Monday, April 06, 2009

Playing God

This was a completely random post, inspired by a friend's status update.

Why did God place the Tree of Knowledge in such an easily accessible place? Why does He make it so easy for humanity to face temptation? Why does He, to put it bluntly, screw around with our heads with the whole issue of 'Does God Exist?'
The whole concept of Faith - believing in something greater than ourselves, moral codes, denying our natural instincts - raises some pretty deep questions. Foremost among which is that if He really existed, wouldn't it have been all too easy for him to completely and unequivocally answer all these issues once and for all? Why does He screw around with our heads?

I think there are 2 answers.
  • The sociological answer: God does not exist. We created an anthromorphic personification of the needs of society, some rules to make sure society can survive, with guilt and fear as the stick and life beyond death and paradise as the carrot.
  • The gaming answer: God does exist. He created the universe as a gaming map, laws of nature as game rules, and intelligence as a collective AI. He then created scenarios that unfold according to those rules, just to see what happens.
    Think about it. Ever played Red Alert? Or any RTS war game? Scenarios, rules, behaviors, certain responses to certain stimuli. Get too close to an enemy soldier, and he will shoot at you. Built-in speeds and firepower. Objectives and goals. But the fun comes from the randomness created when large numbers of these rules interact with each other. When you do a tank rush, are you really controlling each unit? No. You've just unleashed them. You can send a spy into an enemy base, but even though you have the power to make him invulnerable, and the enemy deaf, blind, dumb, and weak as kittens, would you do it? It takes all the fun out of the game.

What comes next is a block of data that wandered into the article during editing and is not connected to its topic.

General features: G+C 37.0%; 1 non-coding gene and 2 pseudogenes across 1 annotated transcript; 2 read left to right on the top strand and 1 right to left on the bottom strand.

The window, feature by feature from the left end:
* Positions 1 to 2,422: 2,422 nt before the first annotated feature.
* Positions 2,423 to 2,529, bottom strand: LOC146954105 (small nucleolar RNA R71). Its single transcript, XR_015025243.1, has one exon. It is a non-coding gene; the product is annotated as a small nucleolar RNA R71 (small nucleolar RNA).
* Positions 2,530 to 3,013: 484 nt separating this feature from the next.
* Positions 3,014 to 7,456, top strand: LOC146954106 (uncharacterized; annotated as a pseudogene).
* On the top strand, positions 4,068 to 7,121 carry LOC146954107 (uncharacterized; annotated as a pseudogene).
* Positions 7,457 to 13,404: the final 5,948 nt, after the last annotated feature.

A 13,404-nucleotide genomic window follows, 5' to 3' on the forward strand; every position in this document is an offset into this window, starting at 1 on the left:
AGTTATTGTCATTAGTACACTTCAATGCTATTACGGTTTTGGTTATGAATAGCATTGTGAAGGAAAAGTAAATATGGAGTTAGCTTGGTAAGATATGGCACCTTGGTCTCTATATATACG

When a game protagonist plays with cheatcodes, he knows that God exists. God is stopping the bullets, letting him fly, achieving superhuman feats, untouched by fire, falls, teeth and claws. But is the gamer having fun? No. Fun comes with the unexpected. With setbacks. With risk. When you have something to lose, you feel that you have everything to gain. Winning is a rush. When nothing can kill you, you're just a rat wandering through an empty maze.
Maybe there were super-civilizations, masters of the Earth and all creation, intelligent, aware, kind, caring, responsible, in harmony with nature and with each other. Enlightened, perfect, and utterly, butterly boring. What more is left to achieve? A perfect civilization will never go beyond it's city, it's kingdom, it's planet at the most. Even planet is unlikely; they will be smart enough to control birthrate, eradicate threats, handle all contingencies. A civilization under constant threat of destruction fights, struggles, spreads, creates backup plans, fallbacks, contingency bases. DNA spreads. Launches generation starships, sets up lunar bases and buried bunkers with hibernating colonists. Reaches for the stars because the planet is on the edge, reaches across galaxies in the face of all-destroying interstellar war, slips into parallel dimensions when the fabric of this reality is likely to be torn.
Perfection is stable. Imperfection, combined with intelligence, explodes like a bomb across creation.
Sweden, with social security, order, sufficiency, and all amenities and comforts has a negative birthrate, because people have all they need. India, with it's near-billion starving and barely able to feed itself, has a population explosion.
A perfect, harmonious civilization, at it's pinnacle with no possibility of a fall, looks like a giant bulls-eye from space, with cosmic arrows all around pointing to it marked Asteroid Strike Here.
Innate imperfection. A flawed human being is unhappy, greedy, fearful... and drives ambition. Knows that life is unstable. Knows he is surrounded by other flawed creatures, by frightening randomness and intransigence. Knows he must amass resources far greater than his immediate need to prepare for this randomness. Establish his escape routes.

And for a gaming God, this is entertainment. Not perfection. Not stability. With an entire universe to explore, why would he tolerate a game protagonist who does not go beyond his own self? Wouldn't it be so much more fun to watch how the randomness manifests in extraordinary leaps of intellect, art, beauty, strength, achievement, skill, discovery... beyond even what He may have originally conceived?
When we do leave the planet, we will meet Others. They will be like us. They will be flawed. Galaxies will sparkle with a million wars, extinctions and escapes, dominions and insurrections, and everything else that is this infinitely varied, kaleidoscopic, random, churning, intoxication explosion called Life.

After all, anything else is so boring, isn't it?


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